HomeClassic CarsMorgan & Pininfarina unveals striking £200k Barchetta

Morgan & Pininfarina unveals striking £200k Barchetta

The Morgan Plus Six has been available since 2019, featuring classic appearance and BMW power. The British niche brand collaborated with Pininfarina to produce a limited-edition special edition in an effort to liven things up. The exquisite hand-beaten metal body of the barchetta-styled Midsummer takes more than 250 hours to build. There will only be 50 of these two-seater sports cars made; all of them have already been sold.

Pininfarina claims that the extended back tails of its 1930s and 1940s models served as inspiration for the spectacular design, which is impressive from almost every perspective. Midsummer skips a traditional windscreen in favour of two aerodynamic screens that are reminiscent of vintage barchettas. Compared to the Plus Six, those rounded headlights are larger and are equipped with turn signals and daytime running lights.

The disc-like wheels are also a throwback touch that improves aerodynamics by allowing for better airflow around the car’s sides. The Michelin Pilot Sport 5 tyres are wrapped around the alloy wheels. In addition to saving weight, Morgan’s 19-inch forged wheel weighs about 6.6 pounds less than the Plus Six’s stock wheel. Weighing under 22 pounds, this new wheel has a vintage-inspired appearance. Just 2,204 pounds make up the entire car before fluids are added.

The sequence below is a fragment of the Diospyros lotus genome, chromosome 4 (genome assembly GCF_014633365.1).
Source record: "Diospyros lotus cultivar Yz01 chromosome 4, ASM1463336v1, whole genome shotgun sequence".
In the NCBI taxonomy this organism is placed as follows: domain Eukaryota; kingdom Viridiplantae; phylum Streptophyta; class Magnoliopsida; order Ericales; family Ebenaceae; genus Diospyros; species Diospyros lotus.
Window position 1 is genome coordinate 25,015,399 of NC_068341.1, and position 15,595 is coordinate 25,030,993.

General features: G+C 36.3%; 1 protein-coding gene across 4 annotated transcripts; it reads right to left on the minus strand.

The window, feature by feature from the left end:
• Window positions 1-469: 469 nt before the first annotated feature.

Shaping up the body isn’t the only time-consuming operation; applying all that teak takes more than 30 hours. There are 120 layers of teak on each door card and a minimum of 126 layers on the dashboard. Morgan notes that the interior is more robust than it would be if larger wood pieces were used because hundreds of layers of hand-formed laminated teak were used.

Technical specs have not been revealed, however the regular Plus Six is powered by a BMW “B58” engine. This 3.0-liter inline-six turbocharger produces 335 horsepower and 369 pound-feet of torque. An automated ZF eight-speed gearbox directs output towards the road. The gear lever is clearly BMW-original, as seen in the official photos. The Midsummer may reach 62 mph faster than the standard model, which takes 4.2 seconds. Why? Considering that it weighs about 251 pounds less.

Pricing has not been officially released, but Autocar says that owners paid somewhere between $152,000 and $190,000, depending on how the cars were built. Production will commence in this year and run through 2025. In July, Midsummer will make its public debut at the Goodwood Festival of Speed.

Morgan said it is still taking suggestions from clients for other customised projects, even though the Pininfarina-written barchetta is no longer available.

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